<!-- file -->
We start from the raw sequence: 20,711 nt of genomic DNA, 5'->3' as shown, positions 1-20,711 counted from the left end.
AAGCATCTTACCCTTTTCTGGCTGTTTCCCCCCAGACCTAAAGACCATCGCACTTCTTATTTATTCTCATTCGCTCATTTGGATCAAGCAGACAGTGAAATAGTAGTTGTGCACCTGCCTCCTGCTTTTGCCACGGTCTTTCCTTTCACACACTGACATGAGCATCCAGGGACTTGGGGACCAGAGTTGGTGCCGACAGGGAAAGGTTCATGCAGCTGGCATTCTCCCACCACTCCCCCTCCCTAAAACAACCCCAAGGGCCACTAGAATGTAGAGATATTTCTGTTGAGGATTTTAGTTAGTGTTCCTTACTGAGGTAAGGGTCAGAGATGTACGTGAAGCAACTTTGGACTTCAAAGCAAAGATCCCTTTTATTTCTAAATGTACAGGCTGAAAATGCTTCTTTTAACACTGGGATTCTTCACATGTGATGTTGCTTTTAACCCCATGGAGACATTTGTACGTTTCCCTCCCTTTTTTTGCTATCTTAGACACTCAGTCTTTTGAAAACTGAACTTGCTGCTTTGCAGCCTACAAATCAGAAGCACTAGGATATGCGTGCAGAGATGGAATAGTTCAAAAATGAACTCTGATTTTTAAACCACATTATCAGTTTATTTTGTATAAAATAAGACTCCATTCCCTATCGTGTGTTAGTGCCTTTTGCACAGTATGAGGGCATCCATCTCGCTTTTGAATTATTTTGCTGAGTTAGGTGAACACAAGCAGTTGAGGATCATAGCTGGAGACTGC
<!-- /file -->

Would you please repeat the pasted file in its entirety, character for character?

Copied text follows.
We start from the raw sequence: 20,711 nt of genomic DNA, 5'->3' as shown, positions 1-20,711 counted from the left end.
AAGCATCTTACCCTTTTCTGGCTGTTTCCCCCCAGACCTAAAGACCATCGCACTTCTTATTTATTCTCATTCGCTCATTTGGATCAAGCAGACAGTGAAATAGTAGTTGTGCACCTGCCTCCTGCTTTTGCCACGGTCTTTCCTTTCACACACTGACATGAGCATCCAGGGACTTGGGGACCAGAGTTGGTGCCGACAGGGAAAGGTTCATGCAGCTGGCATTCTCCCACCACTCCCCCTCCCTAAAACAACCCCAAGGGCCACTAGAATGTAGAGATATTTCTGTTGAGGATTTTAGTTAGTGTTCCTTACTGAGGTAAGGGTCAGAGATGTACGTGAAGCAACTTTGGACTTCAAAGCAAAGATCCCTTTTATTTCTAAATGTACAGGCTGAAAATGCTTCTTTTAACACTGGGATTCTTCACATGTGATGTTGCTTTTAACCCCATGGAGACATTTGTACGTTTCCCTCCCTTTTTTTGCTATCTTAGACACTCAGTCTTTTGAAAACTGAACTTGCTGCTTTGCAGCCTACAAATCAGAAGCACTAGGATATGCGTGCAGAGATGGAATAGTTCAAAAATGAACTCTGATTTTTAAACCACATTATCAGTTTATTTTGTATAAAATAAGACTCCATTCCCTATCGTGTGTTAGTGCCTTTTGCACAGTATGAGGGCATCCATCTCGCTTTTGAATTATTTTGCTGAGTTAGGTGAACACAAGCAGTTGAGGATCATAGCTGGAGACTGC